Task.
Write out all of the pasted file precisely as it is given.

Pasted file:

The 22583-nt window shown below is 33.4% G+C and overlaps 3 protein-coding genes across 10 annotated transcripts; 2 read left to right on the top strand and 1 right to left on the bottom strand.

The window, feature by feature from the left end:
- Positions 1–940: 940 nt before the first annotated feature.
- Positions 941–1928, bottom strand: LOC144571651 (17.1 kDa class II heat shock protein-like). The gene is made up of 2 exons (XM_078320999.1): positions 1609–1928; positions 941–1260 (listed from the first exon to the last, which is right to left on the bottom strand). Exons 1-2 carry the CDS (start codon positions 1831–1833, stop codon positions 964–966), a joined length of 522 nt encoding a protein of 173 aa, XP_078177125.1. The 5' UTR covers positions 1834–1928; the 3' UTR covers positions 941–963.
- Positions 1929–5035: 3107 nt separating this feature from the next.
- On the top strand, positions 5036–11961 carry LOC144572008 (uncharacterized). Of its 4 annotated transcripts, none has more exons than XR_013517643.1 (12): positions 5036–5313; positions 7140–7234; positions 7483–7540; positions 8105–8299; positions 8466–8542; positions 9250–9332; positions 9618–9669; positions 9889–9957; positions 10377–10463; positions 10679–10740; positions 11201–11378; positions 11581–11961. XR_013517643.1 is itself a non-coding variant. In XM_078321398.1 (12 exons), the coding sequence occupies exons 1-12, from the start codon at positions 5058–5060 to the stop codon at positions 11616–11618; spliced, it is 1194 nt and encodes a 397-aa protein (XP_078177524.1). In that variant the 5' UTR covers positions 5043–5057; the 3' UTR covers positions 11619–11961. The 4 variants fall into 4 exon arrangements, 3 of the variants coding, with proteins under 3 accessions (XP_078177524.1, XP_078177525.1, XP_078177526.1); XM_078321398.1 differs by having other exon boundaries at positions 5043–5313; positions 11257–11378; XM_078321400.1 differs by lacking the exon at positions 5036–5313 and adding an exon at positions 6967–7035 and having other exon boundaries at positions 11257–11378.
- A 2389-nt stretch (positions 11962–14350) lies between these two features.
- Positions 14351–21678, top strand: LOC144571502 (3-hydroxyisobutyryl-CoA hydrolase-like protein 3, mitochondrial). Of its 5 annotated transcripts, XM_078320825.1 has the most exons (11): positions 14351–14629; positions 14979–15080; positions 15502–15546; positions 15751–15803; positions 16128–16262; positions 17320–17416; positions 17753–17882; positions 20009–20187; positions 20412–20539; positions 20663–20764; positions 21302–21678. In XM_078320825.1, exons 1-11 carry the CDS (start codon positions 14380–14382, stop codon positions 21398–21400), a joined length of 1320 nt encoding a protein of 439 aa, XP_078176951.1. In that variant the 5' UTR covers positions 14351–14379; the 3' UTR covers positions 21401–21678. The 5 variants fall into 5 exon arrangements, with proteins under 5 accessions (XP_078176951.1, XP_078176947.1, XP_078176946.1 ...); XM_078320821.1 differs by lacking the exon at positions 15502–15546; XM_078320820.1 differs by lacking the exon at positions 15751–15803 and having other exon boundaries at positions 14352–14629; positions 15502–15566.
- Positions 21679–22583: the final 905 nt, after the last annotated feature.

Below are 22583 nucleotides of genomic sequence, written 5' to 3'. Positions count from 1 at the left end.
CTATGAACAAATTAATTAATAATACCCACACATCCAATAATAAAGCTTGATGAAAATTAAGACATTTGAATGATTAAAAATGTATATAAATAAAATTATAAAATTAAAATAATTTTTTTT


The 22583-nt window shown below is 33.4% G+C and overlaps 3 protein-coding genes across 10 annotated transcripts; 2 read left to right on the top strand and 1 right to left on the bottom strand.

The window, feature by feature from the left end:
- Positions 1–940: 940 nt before the first annotated feature.
- Positions 941–1928, bottom strand: LOC144571651 (17.1 kDa class II heat shock protein-like). The gene is made up of 2 exons (XM_078320999.1): positions 1609–1928; positions 941–1260 (listed from the first exon to the last, which is right to left on the bottom strand). Exons 1-2 carry the CDS (start codon positions 1831–1833, stop codon positions 964–966), a joined length of 522 nt encoding a protein of 173 aa, XP_078177125.1. The 5' UTR covers positions 1834–1928; the 3' UTR covers positions 941–963.
- Positions 1929–5035: 3107 nt separating this feature from the next.
- On the top strand, positions 5036–11961 carry LOC144572008 (uncharacterized). Of its 4 annotated transcripts, none has more exons than XR_013517643.1 (12): positions 5036–5313; positions 7140–7234; positions 7483–7540; positions 8105–8299; positions 8466–8542; positions 9250–9332; positions 9618–9669; positions 9889–9957; positions 10377–10463; positions 10679–10740; positions 11201–11378; positions 11581–11961. XR_013517643.1 is itself a non-coding variant. In XM_078321398.1 (12 exons), the coding sequence occupies exons 1-12, from the start codon at positions 5058–5060 to the stop codon at positions 11616–11618; spliced, it is 1194 nt and encodes a 397-aa protein (XP_078177524.1). In that variant the 5' UTR covers positions 5043–5057; the 3' UTR covers positions 11619–11961. The 4 variants fall into 4 exon arrangements, 3 of the variants coding, with proteins under 3 accessions (XP_078177524.1, XP_078177525.1, XP_078177526.1); XM_078321398.1 differs by having other exon boundaries at positions 5043–5313; positions 11257–11378; XM_078321400.1 differs by lacking the exon at positions 5036–5313 and adding an exon at positions 6967–7035 and having other exon boundaries at positions 11257–11378.
- A 2389-nt stretch (positions 11962–14350) lies between these two features.
- Positions 14351–21678, top strand: LOC144571502 (3-hydroxyisobutyryl-CoA hydrolase-like protein 3, mitochondrial). Of its 5 annotated transcripts, XM_078320825.1 has the most exons (11): positions 14351–14629; positions 14979–15080; positions 15502–15546; positions 15751–15803; positions 16128–16262; positions 17320–17416; positions 17753–17882; positions 20009–20187; positions 20412–20539; positions 20663–20764; positions 21302–21678. In XM_078320825.1, exons 1-11 carry the CDS (start codon positions 14380–14382, stop codon positions 21398–21400), a joined length of 1320 nt encoding a protein of 439 aa, XP_078176951.1. In that variant the 5' UTR covers positions 14351–14379; the 3' UTR covers positions 21401–21678. The 5 variants fall into 5 exon arrangements, with proteins under 5 accessions (XP_078176951.1, XP_078176947.1, XP_078176946.1 ...); XM_078320821.1 differs by lacking the exon at positions 15502–15546; XM_078320820.1 differs by lacking the exon at positions 15751–15803 and having other exon boundaries at positions 14352–14629; positions 15502–15566.
- Positions 21679–22583: the final 905 nt, after the last annotated feature.

Below are 22583 nucleotides of genomic sequence, written 5' to 3'. Positions count from 1 at the left end.
CTATGAACAAATTAATTAATAATACCCACACATCCAATAATAAAGCTTGATGAAAATTAAGACATTTGAATGATTAAAAATGTATATAAATAAAATTATAAAATTAAAATAATTTTTTTT